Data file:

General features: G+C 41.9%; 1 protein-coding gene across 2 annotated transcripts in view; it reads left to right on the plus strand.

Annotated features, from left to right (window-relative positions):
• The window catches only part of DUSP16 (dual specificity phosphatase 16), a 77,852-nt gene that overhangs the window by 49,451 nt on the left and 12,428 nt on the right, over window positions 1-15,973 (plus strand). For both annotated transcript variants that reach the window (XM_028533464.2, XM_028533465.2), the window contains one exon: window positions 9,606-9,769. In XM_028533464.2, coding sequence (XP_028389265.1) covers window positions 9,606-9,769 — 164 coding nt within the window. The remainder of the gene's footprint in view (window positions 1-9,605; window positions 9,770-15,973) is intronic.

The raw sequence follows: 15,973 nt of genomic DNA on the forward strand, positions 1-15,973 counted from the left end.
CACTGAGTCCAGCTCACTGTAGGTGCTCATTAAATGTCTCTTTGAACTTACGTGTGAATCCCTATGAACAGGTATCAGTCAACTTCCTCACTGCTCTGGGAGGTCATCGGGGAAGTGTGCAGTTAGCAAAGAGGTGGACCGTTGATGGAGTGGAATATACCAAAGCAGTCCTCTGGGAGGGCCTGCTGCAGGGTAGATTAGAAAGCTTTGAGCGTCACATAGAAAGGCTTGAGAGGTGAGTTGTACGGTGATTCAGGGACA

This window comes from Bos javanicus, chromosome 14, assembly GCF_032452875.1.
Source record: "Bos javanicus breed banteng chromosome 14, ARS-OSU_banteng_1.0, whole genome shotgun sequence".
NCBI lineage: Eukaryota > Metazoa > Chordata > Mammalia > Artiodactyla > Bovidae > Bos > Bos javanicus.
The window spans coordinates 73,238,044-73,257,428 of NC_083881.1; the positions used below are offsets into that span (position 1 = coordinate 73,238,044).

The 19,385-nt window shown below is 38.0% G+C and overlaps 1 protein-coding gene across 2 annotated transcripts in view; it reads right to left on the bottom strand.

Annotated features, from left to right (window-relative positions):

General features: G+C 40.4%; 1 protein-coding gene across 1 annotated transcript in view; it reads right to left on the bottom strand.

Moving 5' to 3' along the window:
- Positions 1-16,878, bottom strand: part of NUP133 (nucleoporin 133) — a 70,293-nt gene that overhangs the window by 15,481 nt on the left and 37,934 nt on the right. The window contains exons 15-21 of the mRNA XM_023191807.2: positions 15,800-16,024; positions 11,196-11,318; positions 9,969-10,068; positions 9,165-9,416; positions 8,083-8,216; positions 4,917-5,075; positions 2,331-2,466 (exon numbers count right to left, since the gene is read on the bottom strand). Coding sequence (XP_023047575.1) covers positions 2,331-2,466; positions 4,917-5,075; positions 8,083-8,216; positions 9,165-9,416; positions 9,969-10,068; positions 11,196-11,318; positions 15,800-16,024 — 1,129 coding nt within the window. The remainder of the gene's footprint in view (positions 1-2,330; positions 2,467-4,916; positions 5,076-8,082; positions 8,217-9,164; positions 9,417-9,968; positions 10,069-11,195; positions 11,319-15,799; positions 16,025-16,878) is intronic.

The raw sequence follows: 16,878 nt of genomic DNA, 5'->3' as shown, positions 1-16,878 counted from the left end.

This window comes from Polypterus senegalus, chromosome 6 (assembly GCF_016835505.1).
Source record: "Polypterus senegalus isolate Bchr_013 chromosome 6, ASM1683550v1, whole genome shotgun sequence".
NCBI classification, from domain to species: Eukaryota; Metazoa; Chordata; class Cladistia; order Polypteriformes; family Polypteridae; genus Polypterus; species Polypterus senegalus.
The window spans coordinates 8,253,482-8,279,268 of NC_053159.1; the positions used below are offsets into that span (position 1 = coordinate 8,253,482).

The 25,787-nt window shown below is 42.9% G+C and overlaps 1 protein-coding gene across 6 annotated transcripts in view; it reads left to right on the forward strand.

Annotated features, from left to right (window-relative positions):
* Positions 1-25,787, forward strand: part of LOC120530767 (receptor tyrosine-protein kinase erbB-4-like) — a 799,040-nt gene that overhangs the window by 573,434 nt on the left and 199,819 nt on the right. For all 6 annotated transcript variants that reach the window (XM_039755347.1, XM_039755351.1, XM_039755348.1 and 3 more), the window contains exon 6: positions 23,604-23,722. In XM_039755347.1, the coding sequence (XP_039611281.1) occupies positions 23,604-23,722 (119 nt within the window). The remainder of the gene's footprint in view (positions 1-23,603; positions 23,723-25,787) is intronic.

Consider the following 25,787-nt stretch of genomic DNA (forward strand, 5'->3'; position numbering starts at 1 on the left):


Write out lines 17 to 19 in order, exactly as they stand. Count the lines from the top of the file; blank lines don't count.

Source record: "Polypterus senegalus isolate Bchr_013 chromosome 6, ASM1683550v1, whole genome shotgun sequence".
NCBI classification, from domain to species: Eukaryota; Metazoa; Chordata; class Cladistia; order Polypteriformes; family Polypteridae; genus Polypterus; species Polypterus senegalus.
The window spans coordinates 8,253,482-8,279,268 of NC_053159.1; the positions used below are offsets into that span (position 1 = coordinate 8,253,482).